• Julie,
    Thank you for your feedback. I fully agree that we reap what we sow. It’s just like I state in the blog — if you’re going to behave badly, word will get around. Your reputation will eventually kill your business.

  • Dear Marketing Sociologist,
    Your comments are spot on. I would have addressed so much more in my blog if space allowed. Trust me, I was only getting started! Thank you for your comments, feedback and interest. Please keep up the support for proper professional development and solid ethics among our peers.

  • Thank you Ms. Vallbona. Wonder which comments you thought were “spot on.”

    Also, I may not be popular in PR circles anymore following comments I made about PRSA on another Valley PR Blog post,, and

    It is my assertion if you’ve been in a professional organization more than 3 years without being accredited, something is wrong. That’s why I appreciate your APR. Shortly after getting my MBA, I made weekly trips (500 miles each way) to the Poway/Rancho Bernardo area to have coffee with Allen Center as a means of getting more education. Same time I got lucky and met and became friends with Chester Burger. No, did not get an APR, an MBA instead, and now CIW Web and social media master certificates – including E-Commerce.

    It is a shame so few people feel that public relations is a profession, rather than a job to go to parties, that only 1 in 5 of all PRSA members are accredited. There are so many organizations out there – American Marketing Assn., IABC, many government and education communications organizations. I would think PRSA would make it mandatory that after 3 or 5 years you need to be accredited. If not, it is a way of telling the world you don’t care about becoming a communications professional. Not all accountants have CPAs, either. Just the ones who believe it is a profession. Not all lawyers are accredited by a bar, just the ones who want to practice before a judge (there’s politics, clerking, law librarian – you do not need a bar exam to be in the legal field).

    Wait – if I’m correct, Ms. Villbona, you are a prestigious Fellow on the national board (one of the highest honors in PR) and can present my request that all members be accredited after a certain length (years) of membership!

    Again, thank you for this post and caring.

    Richard Kelleher, MBA
    @phoenixrichard Twitter and Friendfeed

  • Hi Richard,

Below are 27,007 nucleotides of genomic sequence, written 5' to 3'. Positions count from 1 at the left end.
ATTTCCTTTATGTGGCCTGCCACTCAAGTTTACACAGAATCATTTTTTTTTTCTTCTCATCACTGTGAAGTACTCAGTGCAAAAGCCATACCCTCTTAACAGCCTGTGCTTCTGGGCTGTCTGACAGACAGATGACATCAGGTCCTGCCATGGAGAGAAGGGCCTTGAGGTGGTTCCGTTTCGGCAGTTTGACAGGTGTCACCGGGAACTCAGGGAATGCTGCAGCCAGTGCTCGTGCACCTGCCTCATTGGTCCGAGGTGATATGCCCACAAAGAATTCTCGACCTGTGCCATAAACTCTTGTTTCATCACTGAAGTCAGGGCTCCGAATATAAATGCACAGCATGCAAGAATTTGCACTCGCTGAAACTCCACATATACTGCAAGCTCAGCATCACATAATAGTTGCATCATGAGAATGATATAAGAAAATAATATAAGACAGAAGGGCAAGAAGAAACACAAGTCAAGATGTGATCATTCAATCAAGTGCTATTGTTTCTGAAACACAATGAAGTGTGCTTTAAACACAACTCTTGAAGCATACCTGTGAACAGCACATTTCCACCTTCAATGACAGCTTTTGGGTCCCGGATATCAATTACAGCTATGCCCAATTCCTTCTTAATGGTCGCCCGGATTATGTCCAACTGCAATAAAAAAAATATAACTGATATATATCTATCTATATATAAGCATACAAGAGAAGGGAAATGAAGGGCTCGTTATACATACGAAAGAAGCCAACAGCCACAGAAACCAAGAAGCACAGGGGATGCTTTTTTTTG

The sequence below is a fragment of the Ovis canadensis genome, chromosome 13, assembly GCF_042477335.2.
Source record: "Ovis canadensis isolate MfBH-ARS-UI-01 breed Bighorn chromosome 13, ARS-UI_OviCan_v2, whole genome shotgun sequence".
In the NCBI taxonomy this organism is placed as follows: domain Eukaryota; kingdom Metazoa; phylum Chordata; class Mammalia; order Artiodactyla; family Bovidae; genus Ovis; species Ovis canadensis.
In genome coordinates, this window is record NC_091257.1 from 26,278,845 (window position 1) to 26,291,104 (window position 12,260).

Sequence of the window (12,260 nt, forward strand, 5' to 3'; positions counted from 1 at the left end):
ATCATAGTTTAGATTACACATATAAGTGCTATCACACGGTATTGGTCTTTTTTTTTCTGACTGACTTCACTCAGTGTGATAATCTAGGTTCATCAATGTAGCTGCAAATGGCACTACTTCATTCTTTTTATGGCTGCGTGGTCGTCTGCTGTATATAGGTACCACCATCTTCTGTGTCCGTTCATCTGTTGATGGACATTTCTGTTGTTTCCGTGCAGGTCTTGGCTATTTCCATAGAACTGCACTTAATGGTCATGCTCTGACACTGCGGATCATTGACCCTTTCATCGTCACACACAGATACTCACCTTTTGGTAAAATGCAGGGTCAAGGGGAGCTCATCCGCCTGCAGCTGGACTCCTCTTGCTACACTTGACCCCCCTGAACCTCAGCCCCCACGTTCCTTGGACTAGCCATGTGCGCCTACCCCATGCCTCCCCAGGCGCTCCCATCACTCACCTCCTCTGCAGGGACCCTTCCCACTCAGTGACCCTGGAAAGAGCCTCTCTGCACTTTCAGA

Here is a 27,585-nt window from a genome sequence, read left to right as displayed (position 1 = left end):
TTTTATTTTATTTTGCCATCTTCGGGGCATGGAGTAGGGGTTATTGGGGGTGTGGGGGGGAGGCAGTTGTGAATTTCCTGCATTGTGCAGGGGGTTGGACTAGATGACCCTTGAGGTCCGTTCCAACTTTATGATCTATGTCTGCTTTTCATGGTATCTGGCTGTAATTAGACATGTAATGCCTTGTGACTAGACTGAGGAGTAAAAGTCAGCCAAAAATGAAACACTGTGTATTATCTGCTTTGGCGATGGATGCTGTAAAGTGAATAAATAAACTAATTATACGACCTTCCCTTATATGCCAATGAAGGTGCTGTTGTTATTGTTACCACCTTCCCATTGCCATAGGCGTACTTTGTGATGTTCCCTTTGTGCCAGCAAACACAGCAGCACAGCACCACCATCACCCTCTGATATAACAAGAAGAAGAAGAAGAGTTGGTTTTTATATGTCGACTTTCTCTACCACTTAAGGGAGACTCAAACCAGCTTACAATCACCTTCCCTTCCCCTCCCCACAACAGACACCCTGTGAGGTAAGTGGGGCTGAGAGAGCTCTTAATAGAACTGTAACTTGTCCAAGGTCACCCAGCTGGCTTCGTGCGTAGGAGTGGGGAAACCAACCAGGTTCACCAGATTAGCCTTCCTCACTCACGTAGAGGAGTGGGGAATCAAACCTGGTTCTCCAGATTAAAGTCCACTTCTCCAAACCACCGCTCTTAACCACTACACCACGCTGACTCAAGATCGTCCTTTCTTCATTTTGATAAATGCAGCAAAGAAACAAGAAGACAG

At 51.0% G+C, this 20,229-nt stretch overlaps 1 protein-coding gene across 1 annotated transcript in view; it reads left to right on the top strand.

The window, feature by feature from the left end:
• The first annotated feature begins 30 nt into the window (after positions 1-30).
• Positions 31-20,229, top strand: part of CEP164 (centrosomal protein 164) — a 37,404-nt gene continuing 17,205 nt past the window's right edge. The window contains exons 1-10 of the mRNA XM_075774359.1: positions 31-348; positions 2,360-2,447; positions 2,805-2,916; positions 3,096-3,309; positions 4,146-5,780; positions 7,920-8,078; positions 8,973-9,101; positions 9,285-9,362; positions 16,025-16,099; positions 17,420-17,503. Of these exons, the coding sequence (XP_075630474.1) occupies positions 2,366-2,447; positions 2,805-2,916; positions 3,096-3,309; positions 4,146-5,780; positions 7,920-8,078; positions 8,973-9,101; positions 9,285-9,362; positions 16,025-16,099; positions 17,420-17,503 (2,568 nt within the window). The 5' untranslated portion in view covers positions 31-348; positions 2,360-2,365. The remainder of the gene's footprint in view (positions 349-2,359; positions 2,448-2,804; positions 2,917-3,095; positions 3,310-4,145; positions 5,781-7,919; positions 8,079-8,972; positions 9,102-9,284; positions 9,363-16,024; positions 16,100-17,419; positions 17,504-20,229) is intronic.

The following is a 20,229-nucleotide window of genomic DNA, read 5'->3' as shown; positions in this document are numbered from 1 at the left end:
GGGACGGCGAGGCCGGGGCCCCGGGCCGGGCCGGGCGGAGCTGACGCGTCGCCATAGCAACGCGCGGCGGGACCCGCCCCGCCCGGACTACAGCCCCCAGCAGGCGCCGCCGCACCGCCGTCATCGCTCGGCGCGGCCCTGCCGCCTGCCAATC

You do have a way with words, and a way of putting this blogger on the spot. I’m not on the national board, but I have held national positions such as chair of the Universal Accreditation Board 2007 and most recently I co-chaired the 2009 International Conference with my colleagues Denis Wolcott, APR and Brook DeWalt, APR. My next goal is to be on the PRSA national board, a position to which I applied yesterday as Director, Western District.

    I’m curious, Richard… as a very eloquent proponent of accreditation, why have you not pursued the APR for yourself?

    While you make some valid points about our profession and the APR, please look to yourself to answer your own questions. If you have not pursued the APR, you must understand that our fellow practitioners have similar reasons for not pursuing it as well. The Universal Accreditation Board works to keep a pulse on the reasons practitioners don’t pursue the APR and reasons range from time, expense, perceived value, fear of failure, perceived necessity in the workplace, and other reasons.

    From my personal experience, the APR is what each of us makes of it. It is a very personal endeavor. If you pursue the APR for your own reasons, then it will serve you very well. If you pursue it believing that you are owed something by obtaining it, then you’re doing it for the wrong reasons.

    I also believe that having the APR does not make one practitioner better than another and we need to get away from that mindset. It is simply a professional capstone and achievement that should be applauded. It is not an elite club that should be exclusionary of others. There are many misconceptions about the APR and there are many practitioners who don’t have the APR who would be fantastic candidates to sit for the examination. I’m fully confident they’d pass.

    What’s this got to do with ethics? Nothing, really. Just that you brought up the APR and I wanted bring up a different viewpoint if you’ll allow. I’d like to get us away from this elitist thought that APRs are better than non APRs. Fair enough?